Writing For Professionals

Having a great resume is the first step to landing that ideal job. Resume writing can be the most stressful part of the job search. But it is also the most effective way to share your experience and qualifications. The purpose of your resume is to create enough interest that the employer will want to see you for a more in-depth face to face interview. Those resumes receiving the most attention are structured with the following components:

Value Proposition Statement

This section should state to the employer the immediate value you will bring to their organization. If you are a business development professional with successful experience working with companies in the medical industry you should have this listed in this section. An example of this statement would be “an experienced business development professional with established existing relationships in place with key regional medical equipment companies. These established relationships will allow me to gain immediate access to key decision makers early within the sales cycle”. The value proposition statement allows the employer to visualize you in this position and as an immediate contributor to their organization.

Keywords In Resume Writing

Effective resume writing should be done in a way that allows you to stand out from the crowd. One of the most effective ways to do this is to make sure you use the appropriate keyword (s) for the job posting. So we know that most companies are using parsing software in reviewing resumes. This software is designed to filter for keywords from the resumes they receive. This software will look through resumes for these keywords.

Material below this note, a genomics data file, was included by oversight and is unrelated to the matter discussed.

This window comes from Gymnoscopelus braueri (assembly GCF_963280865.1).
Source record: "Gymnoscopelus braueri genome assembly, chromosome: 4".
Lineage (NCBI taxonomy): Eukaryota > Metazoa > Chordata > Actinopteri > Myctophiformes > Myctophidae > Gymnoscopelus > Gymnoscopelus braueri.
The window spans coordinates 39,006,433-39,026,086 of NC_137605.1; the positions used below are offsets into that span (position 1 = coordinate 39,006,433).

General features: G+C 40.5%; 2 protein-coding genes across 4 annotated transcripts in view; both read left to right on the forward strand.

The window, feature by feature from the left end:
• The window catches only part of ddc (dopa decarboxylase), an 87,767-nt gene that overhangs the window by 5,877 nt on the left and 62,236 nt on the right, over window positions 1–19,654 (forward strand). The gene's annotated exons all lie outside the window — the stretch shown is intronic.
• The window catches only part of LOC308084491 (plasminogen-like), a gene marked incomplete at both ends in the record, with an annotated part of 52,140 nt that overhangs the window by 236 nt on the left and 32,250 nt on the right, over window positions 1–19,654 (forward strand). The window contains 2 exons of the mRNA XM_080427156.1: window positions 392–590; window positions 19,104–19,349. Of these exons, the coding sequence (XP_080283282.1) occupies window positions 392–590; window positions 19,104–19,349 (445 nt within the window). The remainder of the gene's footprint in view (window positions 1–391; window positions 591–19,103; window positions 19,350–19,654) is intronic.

So simply put keywords are those words that easily describes the position you are applying for. In the example above the position is business development professional. So what words immediately come to mind with this position? Correct, business development. Therefore you will want the keywords to be the words business development. To tell your story you should use these keywords in a natural story telling manner.

Highlight Your Experience

Many professionals have a wealth of valuable relevant experience to share. The key is how much of this experience should you share on your resume? Resumes are parsed and if selected will be reviewed by the employer for about 20 seconds or less. In resume writing it is totally acceptable to construct a 2-3 page resume if you are applying for an executive level position. All other positions 1-2 pages are common. Remember most employers know that the average job seeker has three plus jobs in their career. The length of the resume is not as important as the use of keywords and highlighting your relevant experience and qualifications. The only experience you should highlight are those experiences that apply to the job. As mentioned above you should naturally tell your story using keyword and relevant job experience.

Having a great resume is easily accomplished and doesn’t require fancy words, design or layout. There are many free resume writing templates on the internet that can help you with layout etc. Because this document is so important in getting you closer to your new job we encourage you to devote the necessary time to get it right. Most importantly before you send your resume to a perspective employer you should have a trusted person review it and provide feedback. Be sure to use spellcheck and look for grammatical errors etc. Remember you only get one chance to make a great first impression.